The Ghoul (15)

The Ghoul (15)

Directed by Gareth Tunley
Picturehouse, Liverpool
18th – 24th August 2017

Reviewed by Colin Serjent

It is very difficult to describe this movie, which in some ways is a tribute to director Gareth Tunley, of which this is his debut feature film.

Set in a bleak-looking London, photographed exceptionally well by DP Benjamin Pritchard, often shooting at low angles that captures the capital city as a bewildering labyrinth.

This, in some ways, matches the state of mind of the main protagonist Chris (Tom Meeten). Is he an undercover cop investigating a double murder or is he an unemployed depressive who thinks or fantasises that he is such a figure?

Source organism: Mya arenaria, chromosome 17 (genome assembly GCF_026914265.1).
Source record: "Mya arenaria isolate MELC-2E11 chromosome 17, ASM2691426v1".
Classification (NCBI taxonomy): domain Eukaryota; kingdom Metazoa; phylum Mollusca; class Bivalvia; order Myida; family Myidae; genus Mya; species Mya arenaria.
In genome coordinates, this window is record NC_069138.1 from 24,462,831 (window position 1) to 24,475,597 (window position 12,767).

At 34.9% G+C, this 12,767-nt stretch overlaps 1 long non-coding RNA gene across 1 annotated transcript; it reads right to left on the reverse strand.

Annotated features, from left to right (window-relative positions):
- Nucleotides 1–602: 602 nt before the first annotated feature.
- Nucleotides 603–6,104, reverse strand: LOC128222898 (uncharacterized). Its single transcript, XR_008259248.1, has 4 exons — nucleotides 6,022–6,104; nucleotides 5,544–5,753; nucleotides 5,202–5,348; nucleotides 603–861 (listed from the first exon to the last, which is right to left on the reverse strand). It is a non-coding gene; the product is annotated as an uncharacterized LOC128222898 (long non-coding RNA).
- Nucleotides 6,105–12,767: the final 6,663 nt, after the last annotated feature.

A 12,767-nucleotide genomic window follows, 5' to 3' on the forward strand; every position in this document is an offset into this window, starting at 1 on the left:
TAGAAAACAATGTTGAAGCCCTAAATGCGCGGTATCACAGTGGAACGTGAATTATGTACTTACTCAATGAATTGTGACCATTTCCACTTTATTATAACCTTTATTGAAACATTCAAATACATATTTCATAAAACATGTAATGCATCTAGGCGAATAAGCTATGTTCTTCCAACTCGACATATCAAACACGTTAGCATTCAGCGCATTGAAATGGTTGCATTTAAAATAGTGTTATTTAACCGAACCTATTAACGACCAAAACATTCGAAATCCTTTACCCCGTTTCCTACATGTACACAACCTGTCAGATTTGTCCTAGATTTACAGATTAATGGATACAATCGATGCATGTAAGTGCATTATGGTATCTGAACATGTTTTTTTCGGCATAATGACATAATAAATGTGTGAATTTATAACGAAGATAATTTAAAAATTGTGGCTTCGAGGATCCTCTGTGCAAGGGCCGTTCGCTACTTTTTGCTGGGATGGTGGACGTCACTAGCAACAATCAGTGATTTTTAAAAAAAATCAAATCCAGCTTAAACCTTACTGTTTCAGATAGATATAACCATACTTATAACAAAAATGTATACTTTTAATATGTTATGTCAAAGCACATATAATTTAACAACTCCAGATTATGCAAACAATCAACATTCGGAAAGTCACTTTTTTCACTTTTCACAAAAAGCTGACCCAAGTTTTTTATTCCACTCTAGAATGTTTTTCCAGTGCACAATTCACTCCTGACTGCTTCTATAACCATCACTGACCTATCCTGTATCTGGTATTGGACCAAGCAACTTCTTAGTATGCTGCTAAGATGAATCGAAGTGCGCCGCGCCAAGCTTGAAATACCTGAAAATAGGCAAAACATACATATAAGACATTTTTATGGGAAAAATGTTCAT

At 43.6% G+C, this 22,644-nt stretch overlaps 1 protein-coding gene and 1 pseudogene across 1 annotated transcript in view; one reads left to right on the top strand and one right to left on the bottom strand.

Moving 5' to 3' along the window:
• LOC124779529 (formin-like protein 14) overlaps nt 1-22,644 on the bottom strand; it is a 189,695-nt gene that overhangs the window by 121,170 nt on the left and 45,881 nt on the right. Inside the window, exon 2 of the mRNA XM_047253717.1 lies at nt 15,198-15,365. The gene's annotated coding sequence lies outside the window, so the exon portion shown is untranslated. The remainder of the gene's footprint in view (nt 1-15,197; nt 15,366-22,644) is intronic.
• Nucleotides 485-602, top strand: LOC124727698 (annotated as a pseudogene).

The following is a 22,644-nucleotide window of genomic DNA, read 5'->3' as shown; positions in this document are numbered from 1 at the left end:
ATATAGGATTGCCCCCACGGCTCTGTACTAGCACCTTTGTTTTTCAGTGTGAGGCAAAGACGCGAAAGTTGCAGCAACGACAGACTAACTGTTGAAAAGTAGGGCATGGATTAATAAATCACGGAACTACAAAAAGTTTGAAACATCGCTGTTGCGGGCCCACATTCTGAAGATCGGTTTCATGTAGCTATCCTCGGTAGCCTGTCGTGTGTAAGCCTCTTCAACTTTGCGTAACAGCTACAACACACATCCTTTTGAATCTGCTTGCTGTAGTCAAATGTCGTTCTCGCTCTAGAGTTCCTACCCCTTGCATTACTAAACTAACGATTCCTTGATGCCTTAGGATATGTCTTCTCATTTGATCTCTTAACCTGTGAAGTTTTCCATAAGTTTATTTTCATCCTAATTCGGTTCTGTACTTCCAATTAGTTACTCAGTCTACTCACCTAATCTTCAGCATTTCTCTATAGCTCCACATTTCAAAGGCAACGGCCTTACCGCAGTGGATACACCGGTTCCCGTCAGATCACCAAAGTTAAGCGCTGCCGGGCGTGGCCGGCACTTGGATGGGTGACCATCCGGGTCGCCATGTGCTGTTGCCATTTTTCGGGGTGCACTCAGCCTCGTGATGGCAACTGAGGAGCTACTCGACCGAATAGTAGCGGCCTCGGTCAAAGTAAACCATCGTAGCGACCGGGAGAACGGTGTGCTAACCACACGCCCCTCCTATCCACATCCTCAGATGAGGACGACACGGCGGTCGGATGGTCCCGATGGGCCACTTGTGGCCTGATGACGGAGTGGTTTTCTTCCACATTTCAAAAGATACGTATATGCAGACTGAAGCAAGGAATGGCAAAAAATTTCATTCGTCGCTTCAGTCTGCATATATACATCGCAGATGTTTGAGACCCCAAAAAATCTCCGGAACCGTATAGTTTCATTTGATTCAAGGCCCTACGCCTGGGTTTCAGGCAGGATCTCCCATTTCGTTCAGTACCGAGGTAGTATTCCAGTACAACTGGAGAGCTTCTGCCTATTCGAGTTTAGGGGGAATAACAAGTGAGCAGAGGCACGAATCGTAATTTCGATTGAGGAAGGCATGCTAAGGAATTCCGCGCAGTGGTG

Chris apparently feigns mental illness when regularly meeting psychotherapist Helen Fisher (Niamh Cusack), as a means to access the files of another of her patients Michael Coulson (Rufus Jones), a ghoul, who is the prime suspect of the two murders. Coulson certainly has a range of morbid interests!

It is a very convoluted storyline in which fantasy or delusion often overlaps realism and vice versa.

You strongly sense the perplexing nature of Chris’s mind, which gives the film an unsettling edge. B does not follow A at any time.

The M1 is a metaphor for the state of his brain. The dual carriageway of the motorway represents the problem he has in navigating the distinct split personality that he is burdened with, that has led to his psychological isolation.

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